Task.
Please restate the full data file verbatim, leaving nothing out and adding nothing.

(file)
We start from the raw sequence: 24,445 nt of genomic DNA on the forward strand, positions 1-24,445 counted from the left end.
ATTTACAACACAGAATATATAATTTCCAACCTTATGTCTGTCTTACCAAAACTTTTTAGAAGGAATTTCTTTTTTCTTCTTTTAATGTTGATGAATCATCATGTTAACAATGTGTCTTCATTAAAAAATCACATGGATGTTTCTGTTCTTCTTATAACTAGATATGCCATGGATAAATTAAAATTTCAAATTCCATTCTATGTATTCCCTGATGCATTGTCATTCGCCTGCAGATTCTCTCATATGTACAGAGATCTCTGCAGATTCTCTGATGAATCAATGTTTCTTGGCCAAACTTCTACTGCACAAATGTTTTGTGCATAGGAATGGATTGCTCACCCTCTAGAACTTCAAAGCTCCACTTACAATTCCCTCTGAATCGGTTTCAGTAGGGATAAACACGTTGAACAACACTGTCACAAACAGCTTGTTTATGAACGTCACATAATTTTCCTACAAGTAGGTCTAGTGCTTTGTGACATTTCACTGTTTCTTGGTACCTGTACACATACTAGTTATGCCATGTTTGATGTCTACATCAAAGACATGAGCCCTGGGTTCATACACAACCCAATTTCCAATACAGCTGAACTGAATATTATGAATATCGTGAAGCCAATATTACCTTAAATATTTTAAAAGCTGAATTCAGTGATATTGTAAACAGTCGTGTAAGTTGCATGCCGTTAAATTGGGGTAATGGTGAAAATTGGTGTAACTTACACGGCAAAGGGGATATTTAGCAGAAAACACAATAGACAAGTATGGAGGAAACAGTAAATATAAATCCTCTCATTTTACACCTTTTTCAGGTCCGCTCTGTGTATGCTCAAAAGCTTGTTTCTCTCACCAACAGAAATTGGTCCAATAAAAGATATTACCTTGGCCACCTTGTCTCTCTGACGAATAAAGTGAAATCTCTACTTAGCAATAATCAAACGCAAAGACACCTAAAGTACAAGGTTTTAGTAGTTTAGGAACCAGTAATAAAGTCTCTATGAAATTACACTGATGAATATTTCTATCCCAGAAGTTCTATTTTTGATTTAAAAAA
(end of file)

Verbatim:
We start from the raw sequence: 24,445 nt of genomic DNA on the forward strand, positions 1-24,445 counted from the left end.
ATTTACAACACAGAATATATAATTTCCAACCTTATGTCTGTCTTACCAAAACTTTTTAGAAGGAATTTCTTTTTTCTTCTTTTAATGTTGATGAATCATCATGTTAACAATGTGTCTTCATTAAAAAATCACATGGATGTTTCTGTTCTTCTTATAACTAGATATGCCATGGATAAATTAAAATTTCAAATTCCATTCTATGTATTCCCTGATGCATTGTCATTCGCCTGCAGATTCTCTCATATGTACAGAGATCTCTGCAGATTCTCTGATGAATCAATGTTTCTTGGCCAAACTTCTACTGCACAAATGTTTTGTGCATAGGAATGGATTGCTCACCCTCTAGAACTTCAAAGCTCCACTTACAATTCCCTCTGAATCGGTTTCAGTAGGGATAAACACGTTGAACAACACTGTCACAAACAGCTTGTTTATGAACGTCACATAATTTTCCTACAAGTAGGTCTAGTGCTTTGTGACATTTCACTGTTTCTTGGTACCTGTACACATACTAGTTATGCCATGTTTGATGTCTACATCAAAGACATGAGCCCTGGGTTCATACACAACCCAATTTCCAATACAGCTGAACTGAATATTATGAATATCGTGAAGCCAATATTACCTTAAATATTTTAAAAGCTGAATTCAGTGATATTGTAAACAGTCGTGTAAGTTGCATGCCGTTAAATTGGGGTAATGGTGAAAATTGGTGTAACTTACACGGCAAAGGGGATATTTAGCAGAAAACACAATAGACAAGTATGGAGGAAACAGTAAATATAAATCCTCTCATTTTACACCTTTTTCAGGTCCGCTCTGTGTATGCTCAAAAGCTTGTTTCTCTCACCAACAGAAATTGGTCCAATAAAAGATATTACCTTGGCCACCTTGTCTCTCTGACGAATAAAGTGAAATCTCTACTTAGCAATAATCAAACGCAAAGACACCTAAAGTACAAGGTTTTAGTAGTTTAGGAACCAGTAATAAAGTCTCTATGAAATTACACTGATGAATATTTCTATCCCAGAAGTTCTATTTTTGATTTAAAAAA